ihodt with chill and 2020 recommended read awards
Character Traits

Character Traits: Meet Serenity Layne

A new year and a new character to feature on my blog. Meet Serenity Layne, created by author Melanie Robertson-King. It Happened on Dufferin Terrace, a holiday novella and a perfect escape for readers who are hunkering down during this pandemic. Plus this is the first in a planned six-book series. And check out Melanie’s impressive list of books she has published way below.

Here, I will let Melanie take over.

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Melanie Robertson-King

Thanks, Joan, for letting me introduce you to Serenity Layne, the main character from It Happened on Dufferin Terrace. The book is a Christmas novella set in beautiful old Quebec City.

Think Miracle on 34th Street meets Sleepless in Seattle. She’s married to her career, and he’s a widowed father.

I came up with the name Serenity Layne on my way home from my sister-in-law’s house in Northern Ontario. It was a street name. I added the “y” to her surname, so it sounded more like a person than a part of a city.

While not based on a “real” person, I modeled Serenity after Doris from the movie Miracle on 34th Street. She’s had a rough life, and anything she’s gotten, it’s been through her hard work and no help from her family. After the Goodyear Tire and Rubber Company closed in Etobicoke, her father turned to the drink. Her mother was unable to cope and spent her days in her bedroom watching television. Her brother, Erik, got mixed up with drugs and disappeared so and the responsibility for cooking, shopping, and cleaning fell to Serenity.

She worked her way through school and is now a successful business consultant with the firm, Thacker, Price & Associates. Along the way, she had no time for intangibles and never had any relationships with men. While she’s not materialistic, she has a comfortable condo on Yorkville Avenue in Toronto, is well-dressed and perfectly manicured.

It Happened on Dufferin Terrace is book one of a six-book series featuring the Scott and Layne families. Serenity also appears in the second book, It Happened in Gastown, and will be in the third, It Happened at Percé Rock, which I’m currently writing.

An EXCERPT:

Snow, packed down from shovelling and plowing, made the boards slippery. High-heeled shoes were inappropriate for the conditions, but escaping that room was paramount.

Why did she allow that man to antagonize her? Any other time, any other meeting, and she would have let comments like his roll off her. This action was out of character.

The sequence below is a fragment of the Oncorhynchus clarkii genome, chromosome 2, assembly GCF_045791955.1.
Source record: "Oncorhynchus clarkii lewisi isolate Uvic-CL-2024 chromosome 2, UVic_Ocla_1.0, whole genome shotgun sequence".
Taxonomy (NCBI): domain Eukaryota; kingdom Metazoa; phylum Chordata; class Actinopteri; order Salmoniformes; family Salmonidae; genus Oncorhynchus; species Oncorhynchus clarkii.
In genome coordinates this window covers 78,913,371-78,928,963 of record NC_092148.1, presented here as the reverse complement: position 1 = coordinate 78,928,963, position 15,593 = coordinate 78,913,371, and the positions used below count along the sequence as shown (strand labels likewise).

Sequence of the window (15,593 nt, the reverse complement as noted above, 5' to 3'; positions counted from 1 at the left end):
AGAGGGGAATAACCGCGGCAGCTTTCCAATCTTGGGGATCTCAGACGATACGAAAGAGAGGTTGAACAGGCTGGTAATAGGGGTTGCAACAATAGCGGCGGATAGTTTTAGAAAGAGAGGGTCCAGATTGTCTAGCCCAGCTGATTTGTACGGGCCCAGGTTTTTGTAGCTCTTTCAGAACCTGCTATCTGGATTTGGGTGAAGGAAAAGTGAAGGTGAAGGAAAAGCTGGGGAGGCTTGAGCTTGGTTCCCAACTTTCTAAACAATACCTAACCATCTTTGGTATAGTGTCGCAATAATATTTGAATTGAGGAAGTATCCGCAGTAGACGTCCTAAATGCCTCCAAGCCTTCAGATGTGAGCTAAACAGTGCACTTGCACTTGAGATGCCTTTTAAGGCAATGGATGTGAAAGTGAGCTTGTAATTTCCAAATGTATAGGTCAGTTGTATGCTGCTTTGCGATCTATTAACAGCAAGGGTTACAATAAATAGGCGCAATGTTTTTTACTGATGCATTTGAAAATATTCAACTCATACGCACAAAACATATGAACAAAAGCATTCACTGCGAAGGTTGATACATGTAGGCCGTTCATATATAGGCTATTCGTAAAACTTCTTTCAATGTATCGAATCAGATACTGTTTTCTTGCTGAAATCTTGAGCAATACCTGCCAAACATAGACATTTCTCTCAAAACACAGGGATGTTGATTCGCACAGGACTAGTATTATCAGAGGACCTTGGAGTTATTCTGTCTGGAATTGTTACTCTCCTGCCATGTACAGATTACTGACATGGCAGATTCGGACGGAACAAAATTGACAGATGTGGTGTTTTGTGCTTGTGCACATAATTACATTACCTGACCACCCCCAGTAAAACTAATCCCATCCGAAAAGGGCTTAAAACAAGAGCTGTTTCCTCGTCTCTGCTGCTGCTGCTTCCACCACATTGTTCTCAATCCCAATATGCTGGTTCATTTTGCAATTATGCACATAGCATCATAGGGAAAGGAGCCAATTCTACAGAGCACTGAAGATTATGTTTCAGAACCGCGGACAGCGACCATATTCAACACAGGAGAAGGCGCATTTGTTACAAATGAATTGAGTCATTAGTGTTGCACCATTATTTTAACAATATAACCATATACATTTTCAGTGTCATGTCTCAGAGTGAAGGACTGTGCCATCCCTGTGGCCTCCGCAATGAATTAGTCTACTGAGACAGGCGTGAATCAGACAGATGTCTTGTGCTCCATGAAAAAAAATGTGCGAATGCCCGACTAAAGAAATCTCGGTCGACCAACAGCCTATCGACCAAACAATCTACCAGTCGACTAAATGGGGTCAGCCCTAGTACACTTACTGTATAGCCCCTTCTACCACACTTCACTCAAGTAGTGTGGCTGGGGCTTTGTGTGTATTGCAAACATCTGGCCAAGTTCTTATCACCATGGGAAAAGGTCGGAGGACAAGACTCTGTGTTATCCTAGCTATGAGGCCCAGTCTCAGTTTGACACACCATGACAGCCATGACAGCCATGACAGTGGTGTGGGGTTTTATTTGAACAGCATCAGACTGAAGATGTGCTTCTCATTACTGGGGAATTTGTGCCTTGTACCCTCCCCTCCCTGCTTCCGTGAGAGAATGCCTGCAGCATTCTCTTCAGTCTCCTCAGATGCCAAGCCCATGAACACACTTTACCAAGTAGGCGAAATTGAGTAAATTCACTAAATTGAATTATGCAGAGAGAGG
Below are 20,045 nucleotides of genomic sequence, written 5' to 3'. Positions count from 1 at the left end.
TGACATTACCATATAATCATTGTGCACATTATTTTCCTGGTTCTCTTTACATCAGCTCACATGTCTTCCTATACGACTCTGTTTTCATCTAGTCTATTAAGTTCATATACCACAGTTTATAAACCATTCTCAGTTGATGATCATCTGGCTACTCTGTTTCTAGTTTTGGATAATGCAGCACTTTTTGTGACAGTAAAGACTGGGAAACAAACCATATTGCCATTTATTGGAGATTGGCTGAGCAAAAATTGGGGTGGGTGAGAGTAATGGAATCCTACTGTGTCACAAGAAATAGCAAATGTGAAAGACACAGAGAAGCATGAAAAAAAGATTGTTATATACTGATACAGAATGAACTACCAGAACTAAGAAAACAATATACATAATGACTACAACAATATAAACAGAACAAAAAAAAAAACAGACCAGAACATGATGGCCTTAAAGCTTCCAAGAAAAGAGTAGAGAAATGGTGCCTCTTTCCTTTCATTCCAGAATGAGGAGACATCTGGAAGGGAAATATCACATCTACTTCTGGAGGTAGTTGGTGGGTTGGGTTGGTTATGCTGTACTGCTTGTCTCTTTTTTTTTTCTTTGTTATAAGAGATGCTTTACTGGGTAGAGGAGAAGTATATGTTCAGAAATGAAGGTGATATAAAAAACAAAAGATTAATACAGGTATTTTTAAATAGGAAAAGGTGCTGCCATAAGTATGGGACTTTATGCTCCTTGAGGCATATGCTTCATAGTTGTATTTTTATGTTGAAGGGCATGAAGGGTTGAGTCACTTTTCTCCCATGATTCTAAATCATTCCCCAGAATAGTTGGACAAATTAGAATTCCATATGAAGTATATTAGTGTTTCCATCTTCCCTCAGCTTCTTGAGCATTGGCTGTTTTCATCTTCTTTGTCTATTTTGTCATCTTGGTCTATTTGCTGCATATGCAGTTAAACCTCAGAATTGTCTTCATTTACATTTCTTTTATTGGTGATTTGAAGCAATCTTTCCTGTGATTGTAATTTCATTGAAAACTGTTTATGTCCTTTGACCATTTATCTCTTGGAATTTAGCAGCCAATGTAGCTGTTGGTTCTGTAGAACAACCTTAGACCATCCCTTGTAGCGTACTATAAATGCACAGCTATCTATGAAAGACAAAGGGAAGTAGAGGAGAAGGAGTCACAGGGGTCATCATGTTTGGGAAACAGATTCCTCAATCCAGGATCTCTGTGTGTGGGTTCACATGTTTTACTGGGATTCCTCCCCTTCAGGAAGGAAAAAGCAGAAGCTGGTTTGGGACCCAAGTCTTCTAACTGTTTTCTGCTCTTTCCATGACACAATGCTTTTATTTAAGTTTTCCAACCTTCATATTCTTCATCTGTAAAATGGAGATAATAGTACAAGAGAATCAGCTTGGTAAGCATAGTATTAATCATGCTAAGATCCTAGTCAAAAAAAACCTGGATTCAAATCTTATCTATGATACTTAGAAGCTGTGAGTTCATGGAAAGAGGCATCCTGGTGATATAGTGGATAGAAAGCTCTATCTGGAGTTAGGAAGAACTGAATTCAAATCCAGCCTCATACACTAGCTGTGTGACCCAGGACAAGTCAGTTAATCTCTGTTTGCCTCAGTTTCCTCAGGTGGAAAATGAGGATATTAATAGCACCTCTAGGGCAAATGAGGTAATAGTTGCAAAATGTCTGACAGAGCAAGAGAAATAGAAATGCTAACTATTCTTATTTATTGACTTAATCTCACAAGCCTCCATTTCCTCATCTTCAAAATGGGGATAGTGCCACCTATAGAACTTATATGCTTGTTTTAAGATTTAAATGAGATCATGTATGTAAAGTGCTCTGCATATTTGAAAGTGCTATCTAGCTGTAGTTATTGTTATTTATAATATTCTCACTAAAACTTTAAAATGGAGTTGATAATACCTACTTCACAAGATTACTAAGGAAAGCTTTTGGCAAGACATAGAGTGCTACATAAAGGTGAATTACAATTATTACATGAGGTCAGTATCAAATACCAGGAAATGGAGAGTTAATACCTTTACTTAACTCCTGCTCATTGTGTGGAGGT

Struggling to maintain her balance, she picked her way to the handrail. At least she had gloves in her pockets. After extracting the knitted mittens, she pulled them on her hands and tried to regain her composure so she could go back to the meeting. She would have to create an excuse for her sudden departure.

Arms resting on the railing, she took in long, slow breaths. Each time she exhaled, a puff of steam formed in front of her.

About to go back into the warmth of the hotel’s conference room, she let go and turned. A massive black dog charged at her with a man and a boy in pursuit. The ear flaps of the man’s trapper hat resembled wings. Stretched out horizontally, how he managed not to take flight astounded her.

“Tori, bad girl. Halt.” The man shouted commands to the canine, but the animal was oblivious to them.

Before she had an opportunity to react, the black Lab launched itself in the air and hit her square in the chest, knocking her to the ground. The impact sent her eyeglasses flying, and they crashed on the granite ledge beneath the handrail. The child dove for them but couldn’t get a proper grip. His fingertips brushed the frames, and her eyewear skittered away from him on the icy rock and vanished.

ABOUT THE AUTHOR:

Melanie Robertson-King has always been a fan of the written word. She grew up an only child, and many happy hours were spent with her face tuck in books from the time she could read. Her father was one of the thousands of Home Children sent to Canada through The Orphan Homes of Scotland. Melanie has been fortunate to visit her father’s homeland many times and even met the Princess Royal (Princess Anne) at the orphanage where he was raised.

AUTHOR LINKS:

 Website: https://melanierobertson-king.com/

Celtic Connexions Blog: https://melanierobertson-king.com/wp02/

Facebook: https://www.facebook.com/MelanieRobertsonKingAuthor

Twitter: https://twitter.com/RobertsoKing

 BUY LINKS:

mybook.to/dufferin-terrace

mybook.to/it-happened-in-gastown

mybook.to/The-Secret-of-Hillcrest-House

mybook.to/yesterday-today-always

mybook.to/A_Shadow_in_the_Past

mybook.to/shadows-from-her-past

mybook.to/Tims-Magic-Christmas

mybook.to/aboard_the_Canadian

 

 

 

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Character Traits

Character Traits: Meet Jenny from Cultivating a Fuji

Miriam at Isabella Plantation Cropped Small

Author Miriam Drori

Next up in my Character Traits series is Miriam Drori, an author of both fiction and nonfiction that deal with people who experience deep social anxiety. I’ve learned a lot about the subject from reading her books. Miriam is also my editor at darkstroke books, a skilled one I might add. (She lives 9,000 miles away in Israel.) For this series, she tells us about  Jenny, a character from her latest, Cultivating a Fuji. I will let Miriam take over.